Spray mist ejection
In modern dentistry water sprayed from nozzles, e.g. in handpieces, is used for a wide range of applications, in particular for cooling, rinsing and cleaning as well as an enveloping, binding medium such as for ultrasonic cavitation, polishes or abrasives.
Spray mist ejector
When compressed air is added and the water collides with rapidly rotating instruments, so-called "spray mist", i.e. (mostly contaminated) aerosols are created. They consist of finely distributed water droplets ("mist") which surround the patient's mouth up to a radius of 1.5 m during, and for some time following, the treatment. Spray mist also contains a large number of further constituents such as solid particles from the various materials employed in and reduced from the mouth and tooth structure as well as liquids such as saliva or blood containing all types of pathogen (bacteria, viruses, fungi). Although no longer visible, when atomised to form a "cloud", the minute single droplets are especially apt at contaminating surfaces of objects in the surgery, the skin of persons in the vicinity or for being inhaled ("aspirated"), swallowed or absorbed via membranes, e.g. the eyes.
Where spray mist is concerned, the most important objective of dental hygiene, i.e. avoiding contamination and preventing cross-contamination, is achieved by providing surgery staff with passive protection via a mouth/nose mask and protective glasses. The stream of air/water is guided accurately and extracted which ensures that all constituents are removed as completely as possible from the mouth immediately after being released, which shrinks the "spray mist cloud" considerably but without compromising the desired effects.
Within a few years of high speed, water-cooled dental handpieces being invented in the mid-20th century, suitable suction devices such as a mobile suction pump (1955) and a suction unit specifically designed for extracting spray mist when treating reclined patients (1961/1964) were developed.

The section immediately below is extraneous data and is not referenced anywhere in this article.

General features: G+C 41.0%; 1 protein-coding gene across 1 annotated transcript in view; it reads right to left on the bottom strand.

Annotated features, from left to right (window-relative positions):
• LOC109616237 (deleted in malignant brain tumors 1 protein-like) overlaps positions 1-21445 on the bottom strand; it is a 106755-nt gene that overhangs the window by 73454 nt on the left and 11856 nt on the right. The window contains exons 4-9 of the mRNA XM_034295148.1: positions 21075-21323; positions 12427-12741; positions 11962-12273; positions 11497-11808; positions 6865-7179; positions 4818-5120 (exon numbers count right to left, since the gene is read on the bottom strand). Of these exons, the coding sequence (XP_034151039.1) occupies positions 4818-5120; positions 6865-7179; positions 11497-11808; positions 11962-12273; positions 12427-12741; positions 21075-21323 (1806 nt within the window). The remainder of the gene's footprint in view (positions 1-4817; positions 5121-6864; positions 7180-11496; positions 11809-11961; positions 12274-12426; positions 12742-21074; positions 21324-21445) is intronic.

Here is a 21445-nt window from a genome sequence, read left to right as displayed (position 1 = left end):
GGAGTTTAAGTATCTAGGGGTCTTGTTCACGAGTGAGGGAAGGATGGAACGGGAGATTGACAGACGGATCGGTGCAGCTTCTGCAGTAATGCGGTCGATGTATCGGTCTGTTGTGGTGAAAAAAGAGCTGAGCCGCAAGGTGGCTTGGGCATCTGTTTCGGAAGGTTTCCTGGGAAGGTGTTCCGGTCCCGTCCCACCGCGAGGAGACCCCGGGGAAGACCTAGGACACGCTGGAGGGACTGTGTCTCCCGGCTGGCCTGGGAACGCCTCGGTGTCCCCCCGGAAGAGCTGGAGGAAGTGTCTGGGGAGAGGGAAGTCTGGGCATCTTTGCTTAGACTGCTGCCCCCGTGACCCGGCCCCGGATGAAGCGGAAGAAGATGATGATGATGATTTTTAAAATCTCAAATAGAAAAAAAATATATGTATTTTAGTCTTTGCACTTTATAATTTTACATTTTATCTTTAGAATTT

Spray mist ejector viewed from above
Modern spray mist extractors include integral or external modules for separating air, water and solids (such as amalgam particles). The flow rate ranges from several hundred to one thousand l/min. Innovative technology (for example, the radial motor or electronic controller) greatly reduces the required space, energy consumption and noise level. Whereas previously "suction machines" were installed in the basement, nowadays they can be used in close proximity to the treatment zone.
The suction effect generated in dental units is applied via flexible suction hoses (some can be adjusted or closed off with slider valves) with adapters for fitting rigid, standard diameter (mostly 16 mm for spray mist) saliva ejectors which are normally for multiple-use and autoclavable. The ejectors (available in different sizes for children and adults) include gripping surfaces and their ends are usually formed like a flat pelotte for holding back soft structures. To prevent suck-back of liquids if the ejector becomes totally blocked it may include permanently open side air-inlets. Suction hoses for surgical purposes (often with sterile, disposable cannula) or saliva ejection (often with non-sterile disposable cannula) usually have smaller diameters.
Regular rinsing, cleaning and disinfection of the entire suction system using purpose-made, non-corrosive solutions is an important measure for avoiding blockage, damage and formation of contaminated biofilms (germ colonisation).